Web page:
Based HueyLD's Code reference that clearly states that renters can take the Residential Energy Property Credit, I intend to take it. This leads me to a second question of what is included: The instructions for Form 5695 says "For purposes of figuring the credit, don't include amounts paid for the onsite preparation, assembly, or original installation of the building envelope component."

However reading through the rest of the code reference HueyLD provided, I find the following:

Energy conservation expenditures -
(1) In general. The term “energy conservation expenditure” means an expenditure made on or after April 20, 1977, and before January 1, 1986, by a taxpayer for insulation or any other energy-conserving component, or for labor costs allocable to the original installation of such insulation or other component, if all of the following conditions are satisfied:..." (emphasis added)

Based on my understanding that the code trumps the Form instructions, it seems to me that I can include the total cost of the insulation including installation. However I think you all can appreciate why I might still be uncertain. Any further clarification would be appreciated.

plannerman

Chip
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Re: Residential Energy Credits-Non owned property

Post by Chip » Mon Apr 02, 2018 9:15 am

Note that the passage that you quoted specifies expenditures between 4/20/77 and 1/1/86. That same section of code says that the dwelling had to be substantially completed before 4/20/77.

According to the section you're quoting there is no energy tax credit available. :P

Chip
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Re: Residential Energy Credits-Non owned property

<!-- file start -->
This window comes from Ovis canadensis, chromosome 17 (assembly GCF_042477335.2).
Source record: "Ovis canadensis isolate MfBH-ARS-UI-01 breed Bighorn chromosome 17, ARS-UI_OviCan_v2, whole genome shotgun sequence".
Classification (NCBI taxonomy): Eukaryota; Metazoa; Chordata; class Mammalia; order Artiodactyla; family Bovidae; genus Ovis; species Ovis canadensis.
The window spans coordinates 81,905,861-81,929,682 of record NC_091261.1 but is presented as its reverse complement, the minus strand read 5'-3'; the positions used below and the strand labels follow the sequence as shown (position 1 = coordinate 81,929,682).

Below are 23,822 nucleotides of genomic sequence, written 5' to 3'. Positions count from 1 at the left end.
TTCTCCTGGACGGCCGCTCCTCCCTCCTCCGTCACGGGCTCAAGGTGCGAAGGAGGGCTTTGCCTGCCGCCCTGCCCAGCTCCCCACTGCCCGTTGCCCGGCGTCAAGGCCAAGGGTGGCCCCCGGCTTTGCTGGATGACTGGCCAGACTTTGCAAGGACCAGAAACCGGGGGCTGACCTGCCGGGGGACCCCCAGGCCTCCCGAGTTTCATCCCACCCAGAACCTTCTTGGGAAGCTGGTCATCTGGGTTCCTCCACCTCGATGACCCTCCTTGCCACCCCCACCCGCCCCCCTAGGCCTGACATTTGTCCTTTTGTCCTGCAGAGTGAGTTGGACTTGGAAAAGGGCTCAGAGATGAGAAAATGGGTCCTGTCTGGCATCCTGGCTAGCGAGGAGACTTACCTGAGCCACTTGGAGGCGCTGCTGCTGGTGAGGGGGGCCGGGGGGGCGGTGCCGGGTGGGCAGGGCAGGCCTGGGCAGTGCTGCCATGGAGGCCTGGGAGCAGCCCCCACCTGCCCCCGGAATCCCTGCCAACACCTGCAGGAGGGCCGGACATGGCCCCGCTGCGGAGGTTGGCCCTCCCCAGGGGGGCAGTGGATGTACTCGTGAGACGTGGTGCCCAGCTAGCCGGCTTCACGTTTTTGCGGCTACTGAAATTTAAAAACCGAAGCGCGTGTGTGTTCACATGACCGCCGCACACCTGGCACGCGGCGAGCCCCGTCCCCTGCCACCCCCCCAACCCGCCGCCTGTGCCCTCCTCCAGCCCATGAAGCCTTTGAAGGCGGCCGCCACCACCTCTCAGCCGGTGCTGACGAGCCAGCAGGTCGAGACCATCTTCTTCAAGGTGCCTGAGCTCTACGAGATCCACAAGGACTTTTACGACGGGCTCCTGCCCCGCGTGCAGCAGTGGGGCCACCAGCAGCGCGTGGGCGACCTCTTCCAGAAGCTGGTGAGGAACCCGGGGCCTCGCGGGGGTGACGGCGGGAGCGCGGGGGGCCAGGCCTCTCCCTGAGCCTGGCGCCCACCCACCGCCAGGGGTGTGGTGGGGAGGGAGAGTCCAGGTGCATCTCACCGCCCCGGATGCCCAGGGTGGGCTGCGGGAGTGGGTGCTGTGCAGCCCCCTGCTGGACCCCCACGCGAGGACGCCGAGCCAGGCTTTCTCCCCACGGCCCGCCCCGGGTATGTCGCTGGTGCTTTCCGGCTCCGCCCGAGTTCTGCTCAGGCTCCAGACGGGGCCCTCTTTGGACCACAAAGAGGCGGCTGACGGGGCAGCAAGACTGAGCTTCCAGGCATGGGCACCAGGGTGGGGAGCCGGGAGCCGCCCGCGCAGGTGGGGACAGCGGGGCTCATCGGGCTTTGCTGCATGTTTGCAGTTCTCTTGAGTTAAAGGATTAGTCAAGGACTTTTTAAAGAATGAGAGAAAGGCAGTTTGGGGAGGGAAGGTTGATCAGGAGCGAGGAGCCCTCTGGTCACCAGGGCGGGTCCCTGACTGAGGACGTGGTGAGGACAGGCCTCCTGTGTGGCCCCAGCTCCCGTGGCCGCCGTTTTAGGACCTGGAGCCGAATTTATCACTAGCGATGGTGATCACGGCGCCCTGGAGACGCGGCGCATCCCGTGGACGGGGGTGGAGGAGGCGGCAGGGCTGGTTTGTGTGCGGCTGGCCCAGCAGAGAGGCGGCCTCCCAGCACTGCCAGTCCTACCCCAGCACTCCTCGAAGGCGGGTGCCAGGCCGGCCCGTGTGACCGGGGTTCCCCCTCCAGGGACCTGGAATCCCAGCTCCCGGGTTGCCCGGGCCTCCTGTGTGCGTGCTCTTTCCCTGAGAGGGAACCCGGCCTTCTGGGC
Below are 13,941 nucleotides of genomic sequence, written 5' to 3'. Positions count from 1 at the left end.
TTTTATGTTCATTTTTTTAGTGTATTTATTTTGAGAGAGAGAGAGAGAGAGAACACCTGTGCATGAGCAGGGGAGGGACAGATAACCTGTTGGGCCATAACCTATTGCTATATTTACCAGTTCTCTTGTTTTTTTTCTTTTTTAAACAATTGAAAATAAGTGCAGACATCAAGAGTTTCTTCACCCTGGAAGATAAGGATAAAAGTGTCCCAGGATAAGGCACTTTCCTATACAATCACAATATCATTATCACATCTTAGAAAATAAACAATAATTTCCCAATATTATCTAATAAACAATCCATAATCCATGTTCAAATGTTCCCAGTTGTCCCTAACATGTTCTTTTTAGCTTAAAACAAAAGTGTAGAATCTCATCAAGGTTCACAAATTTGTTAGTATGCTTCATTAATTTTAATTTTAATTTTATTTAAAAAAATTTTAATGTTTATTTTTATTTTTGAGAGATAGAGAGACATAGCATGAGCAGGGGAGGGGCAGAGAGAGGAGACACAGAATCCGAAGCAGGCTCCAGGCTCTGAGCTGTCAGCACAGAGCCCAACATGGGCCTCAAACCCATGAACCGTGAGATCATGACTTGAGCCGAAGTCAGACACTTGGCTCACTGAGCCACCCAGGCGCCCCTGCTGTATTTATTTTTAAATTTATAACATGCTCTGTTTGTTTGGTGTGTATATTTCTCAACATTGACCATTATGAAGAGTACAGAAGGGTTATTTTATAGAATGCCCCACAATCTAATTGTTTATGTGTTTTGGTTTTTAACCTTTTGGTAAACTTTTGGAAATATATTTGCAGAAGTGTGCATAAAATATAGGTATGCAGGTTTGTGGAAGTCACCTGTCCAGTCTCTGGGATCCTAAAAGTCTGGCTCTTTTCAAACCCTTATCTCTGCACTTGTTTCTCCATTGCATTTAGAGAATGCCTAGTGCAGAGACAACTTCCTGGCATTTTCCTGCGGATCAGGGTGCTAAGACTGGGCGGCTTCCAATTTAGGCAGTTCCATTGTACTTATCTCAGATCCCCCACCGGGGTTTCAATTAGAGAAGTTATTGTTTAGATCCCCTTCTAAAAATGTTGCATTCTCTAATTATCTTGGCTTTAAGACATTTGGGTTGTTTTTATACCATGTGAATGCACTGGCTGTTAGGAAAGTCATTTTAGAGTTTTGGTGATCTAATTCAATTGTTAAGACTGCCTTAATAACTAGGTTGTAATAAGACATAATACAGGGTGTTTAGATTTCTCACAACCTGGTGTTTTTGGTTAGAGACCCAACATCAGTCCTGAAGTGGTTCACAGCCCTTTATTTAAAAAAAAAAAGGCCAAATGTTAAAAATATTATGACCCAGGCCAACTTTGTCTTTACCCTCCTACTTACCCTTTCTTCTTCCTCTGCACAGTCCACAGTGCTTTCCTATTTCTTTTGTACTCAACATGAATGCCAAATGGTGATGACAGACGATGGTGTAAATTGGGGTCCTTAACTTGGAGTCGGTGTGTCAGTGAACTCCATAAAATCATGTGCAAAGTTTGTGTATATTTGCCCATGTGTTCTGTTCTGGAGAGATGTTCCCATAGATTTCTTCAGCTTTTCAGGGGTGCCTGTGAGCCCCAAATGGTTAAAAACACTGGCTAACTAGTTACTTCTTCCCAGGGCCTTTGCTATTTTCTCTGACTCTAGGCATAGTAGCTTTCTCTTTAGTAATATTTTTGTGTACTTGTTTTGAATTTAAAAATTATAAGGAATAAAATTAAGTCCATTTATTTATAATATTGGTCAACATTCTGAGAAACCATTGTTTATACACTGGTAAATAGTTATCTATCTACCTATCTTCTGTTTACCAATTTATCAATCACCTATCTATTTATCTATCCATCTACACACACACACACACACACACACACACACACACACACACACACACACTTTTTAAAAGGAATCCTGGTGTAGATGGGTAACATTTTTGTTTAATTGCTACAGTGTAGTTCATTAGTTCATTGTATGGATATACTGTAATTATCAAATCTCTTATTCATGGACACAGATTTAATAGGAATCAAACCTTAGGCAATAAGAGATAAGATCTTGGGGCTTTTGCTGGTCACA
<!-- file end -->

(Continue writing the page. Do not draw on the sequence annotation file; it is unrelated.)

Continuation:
Post by Chip » Mon Apr 02, 2018 9:40 am

I wonder if perhaps the Cornell code is somehow not up to date? Searching around I found the 2005 legislation that revived the 1979 credit, the Energy Policy Act of 2005. On page 434 of that PDF you'll see the following in the bill:
Energy Policy Act of 2005 wrote:‘‘(c) QUALIFIED ENERGY EFFICIENCY IMPROVEMENTS.—For purposes of this section—
‘‘(1) IN GENERAL.—The term ‘qualified energy efficiency improvements’ means any energy efficient building envelope component [...] if—
‘‘(A) such component is installed in or on a dwelling unit located in the United States and owned and used by the taxpayer as the taxpayer’s principal residence (within the meaning of section 121),
‘‘(B) the original use of such component commences with the taxpayer, and
‘‘(C) such component reasonably can be expected to remain in use for at least 5 years.
‘‘(2) BUILDING ENVELOPE COMPONENT.—The term ‘building envelope component’ means—
‘‘(A) any insulation material or system which is specifically and primarily designed to reduce the heat loss or gain of a dwelling unit when installed in or on such dwelling unit,
Note the building ownership requirement.